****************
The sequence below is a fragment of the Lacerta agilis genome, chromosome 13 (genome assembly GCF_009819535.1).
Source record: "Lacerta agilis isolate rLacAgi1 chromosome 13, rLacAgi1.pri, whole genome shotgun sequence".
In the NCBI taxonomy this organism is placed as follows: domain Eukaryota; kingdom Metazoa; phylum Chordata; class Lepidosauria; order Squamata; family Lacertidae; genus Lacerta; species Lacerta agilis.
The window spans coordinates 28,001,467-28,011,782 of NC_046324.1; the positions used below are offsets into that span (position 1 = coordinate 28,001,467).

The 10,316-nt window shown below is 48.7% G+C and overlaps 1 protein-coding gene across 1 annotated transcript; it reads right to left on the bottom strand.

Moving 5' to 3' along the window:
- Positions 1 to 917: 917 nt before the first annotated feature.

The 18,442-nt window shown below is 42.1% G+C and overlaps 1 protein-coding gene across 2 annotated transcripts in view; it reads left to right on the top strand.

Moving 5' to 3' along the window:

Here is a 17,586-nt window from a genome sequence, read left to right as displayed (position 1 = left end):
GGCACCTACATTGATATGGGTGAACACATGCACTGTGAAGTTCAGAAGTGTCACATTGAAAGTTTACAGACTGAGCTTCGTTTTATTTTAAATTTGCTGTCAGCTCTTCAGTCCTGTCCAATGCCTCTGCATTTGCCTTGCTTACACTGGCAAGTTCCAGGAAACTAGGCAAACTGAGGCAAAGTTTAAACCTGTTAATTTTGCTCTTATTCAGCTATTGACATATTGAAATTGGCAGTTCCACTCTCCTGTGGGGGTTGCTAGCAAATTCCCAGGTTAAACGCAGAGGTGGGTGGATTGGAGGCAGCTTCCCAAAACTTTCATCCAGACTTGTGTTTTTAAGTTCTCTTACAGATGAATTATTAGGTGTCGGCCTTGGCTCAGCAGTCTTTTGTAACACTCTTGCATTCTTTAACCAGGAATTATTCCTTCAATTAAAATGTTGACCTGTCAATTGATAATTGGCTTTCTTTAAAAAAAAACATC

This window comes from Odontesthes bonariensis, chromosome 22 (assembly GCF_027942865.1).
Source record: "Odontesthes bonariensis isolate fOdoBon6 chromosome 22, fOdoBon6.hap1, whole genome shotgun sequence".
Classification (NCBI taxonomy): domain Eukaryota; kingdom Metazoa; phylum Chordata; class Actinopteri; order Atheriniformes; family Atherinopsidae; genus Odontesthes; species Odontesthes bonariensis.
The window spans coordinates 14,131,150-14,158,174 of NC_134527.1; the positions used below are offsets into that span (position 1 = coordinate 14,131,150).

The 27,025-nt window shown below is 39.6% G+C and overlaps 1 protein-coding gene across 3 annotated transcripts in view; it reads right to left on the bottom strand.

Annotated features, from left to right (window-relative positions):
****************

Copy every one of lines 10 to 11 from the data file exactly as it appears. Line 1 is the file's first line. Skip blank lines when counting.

Here is a 17,586-nt window from a genome sequence, read left to right as displayed (position 1 = left end):
GGCACCTACATTGATATGGGTGAACACATGCACTGTGAAGTTCAGAAGTGTCACATTGAAAGTTTACAGACTGAGCTTCGTTTTATTTTAAATTTGCTGTCAGCTCTTCAGTCCTGTCCAATGCCTCTGCATTTGCCTTGCTTACACTGGCAAGTTCCAGGAAACTAGGCAAACTGAGGCAAAGTTTAAACCTGTTAATTTTGCTCTTATTCAGCTATTGACATATTGAAATTGGCAGTTCCACTCTCCTGTGGGGGTTGCTAGCAAATTCCCAGGTTAAACGCAGAGGTGGGTGGATTGGAGGCAGCTTCCCAAAACTTTCATCCAGACTTGTGTTTTTAAGTTCTCTTACAGATGAATTATTAGGTGTCGGCCTTGGCTCAGCAGTCTTTTGTAACACTCTTGCATTCTTTAACCAGGAATTATTCCTTCAATTAAAATGTTGACCTGTCAATTGATAATTGGCTTTCTTTAAAAAAAAACATC